A number of readers responded to the story I published last week on the Flashback Trojan, a contagion that was found to have infected more than 600,000 Mac OS X systems. Most people wanted to know how they could detect whether their systems were infected with Flashback — and if so — how to remove the malware. This post covers both of those questions.
Since the discovery last week of the Flashback Mac botnet, several security firms have released tools to help detect and clean up Flashback infections. Dr.Web, the Russian antivirus vendor that first sounded the alarm about the outbreak, has published a free online service that lets users tell whether their systems have been seen phoning home to Flashback’s control servers (those servers have since been hijacked by researchers). The service requires users to enter their Mac’s hardware unique user ID (HW-UUID), because this is how the miscreants who were running the botnet kept track of their infections.
F-Secure Corp., the Finnish security firm that worked with Dr.Web to more accurately gauge the true number of Flashback-infected Macs, has a Flashback Removal Tool available for download from its Web site.
Where is Apple’s response in all of this, you ask? Apple says it is developing software that will detect and remove Flashback. Inexplicably, it has not yet released this tool, nor has it added detection for it to the XProtect antivirus tool built into OS X. The company’s advisory on this threat is predictably sparse, and focuses instead on urging users to apply a recent update for Java. Flashback attacks a well-known Java flaw, but it’s worth noting that Apple released the Java patch only after Flashback had begun infecting hundreds of thousands of Macs.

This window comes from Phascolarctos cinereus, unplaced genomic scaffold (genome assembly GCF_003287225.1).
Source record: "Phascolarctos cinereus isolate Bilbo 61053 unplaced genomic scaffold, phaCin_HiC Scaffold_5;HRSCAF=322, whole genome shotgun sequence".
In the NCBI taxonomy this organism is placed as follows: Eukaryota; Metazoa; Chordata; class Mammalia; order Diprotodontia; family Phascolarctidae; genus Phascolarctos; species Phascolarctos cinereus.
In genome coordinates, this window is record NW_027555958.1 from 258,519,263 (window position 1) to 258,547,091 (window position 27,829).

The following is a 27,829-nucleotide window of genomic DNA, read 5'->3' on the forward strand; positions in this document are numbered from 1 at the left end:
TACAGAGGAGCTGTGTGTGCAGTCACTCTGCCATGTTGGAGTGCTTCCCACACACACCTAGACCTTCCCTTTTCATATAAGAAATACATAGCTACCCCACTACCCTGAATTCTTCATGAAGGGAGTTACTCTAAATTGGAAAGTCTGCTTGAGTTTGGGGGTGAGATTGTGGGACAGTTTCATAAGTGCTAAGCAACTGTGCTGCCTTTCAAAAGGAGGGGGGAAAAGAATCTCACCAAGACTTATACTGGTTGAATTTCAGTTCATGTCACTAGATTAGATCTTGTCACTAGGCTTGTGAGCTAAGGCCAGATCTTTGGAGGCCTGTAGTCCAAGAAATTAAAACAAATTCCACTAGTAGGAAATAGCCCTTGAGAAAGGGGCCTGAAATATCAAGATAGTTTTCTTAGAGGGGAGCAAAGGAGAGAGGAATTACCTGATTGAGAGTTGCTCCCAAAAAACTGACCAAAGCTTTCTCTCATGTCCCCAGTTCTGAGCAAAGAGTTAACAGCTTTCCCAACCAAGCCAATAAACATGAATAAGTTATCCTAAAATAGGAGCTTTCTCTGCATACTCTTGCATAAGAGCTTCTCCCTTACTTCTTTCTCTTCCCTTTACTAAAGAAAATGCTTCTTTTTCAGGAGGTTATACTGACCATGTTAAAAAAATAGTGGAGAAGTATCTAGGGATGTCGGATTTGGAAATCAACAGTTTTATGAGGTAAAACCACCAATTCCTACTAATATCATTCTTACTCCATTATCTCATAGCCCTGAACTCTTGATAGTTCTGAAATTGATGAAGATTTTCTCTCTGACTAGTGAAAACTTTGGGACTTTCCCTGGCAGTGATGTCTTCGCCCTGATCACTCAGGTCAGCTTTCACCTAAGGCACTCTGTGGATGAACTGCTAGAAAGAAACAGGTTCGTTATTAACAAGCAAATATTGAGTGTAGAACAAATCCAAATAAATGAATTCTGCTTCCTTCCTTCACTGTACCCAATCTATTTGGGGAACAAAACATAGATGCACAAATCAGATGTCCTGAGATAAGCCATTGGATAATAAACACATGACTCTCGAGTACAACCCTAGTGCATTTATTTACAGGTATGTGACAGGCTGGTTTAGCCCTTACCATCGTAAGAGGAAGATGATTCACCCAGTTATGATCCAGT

Update, 8:22 p.m. ET: Apple just released a new version of Java that includes a Flashback remover. Java for OS X Lion 2012-003 delivers Java SE 6 version 1.6.0_31 and supersedes all previous versions of Java for OS X Lion. It includes no new security fixes, but it adopts a novel approach to the debate over whether to temporarily disable or remove Java: “It configures the Java web plug-in to disable the automatic execution of Java applets. Users may re-enable automatic execution of Java applets using the Java Preferences application.” If the Java web plug-in detects that no applets have been run for at least 35 days, it will again disable Java applets.
In its advisory, Apple said it “is working with ISPs worldwide to disable the command and control network” that criminals were using to direct the activities of the Flashback botnet. But Apple’s actions speak much louder than words. Forbes’ Andy Greenberg published a fascinating piece on Wednesday showing that when it comes to working with the security community, Apple is still a bit like a spoiled toddler who hasn’t yet learned to play nice with other children in the sandbox.
On the issue of security in general, Apple appears to still have its head firmly planted in the sand: F-Secure notes that Apple still has not shipped an update that fixes this Java flaw on OS X 10.5 (or earlier), even though 16 percent of all all Macs still run this OS.
While Apple stopped bundling Java by default in OS X 10.7 (Lion), it offers instructions for downloading and installing the Oracle-developed software framework when users access webpages that use it. If you have Java but no longer need it, get rid of it. If you need Java on your Mac only for a specific application (such as OpenOffice), you can unplug it from the browser by disabling its plugin. In Safari, this can be done by clicking Preferences, and then the Security tab (uncheck “Enable Java”). In Google Chrome, open Preferences, and then type “Java” in the search box. Scroll down to the Plug-ins section, and click the link that says “Disable individual plug-ins.” If you have Java installed, you should see a “disable” link underneath its listing. In Mozilla Firefox for Mac, click Tools, Add-ons, and disable the Java plugin(s).
Broken record alert: If you don’t need Java, remove it from your system, whether you are a Mac or Windows user. If you need further convincing of my reasons for this recommendation, I’d encourage you to browse through some of my past Java-related posts.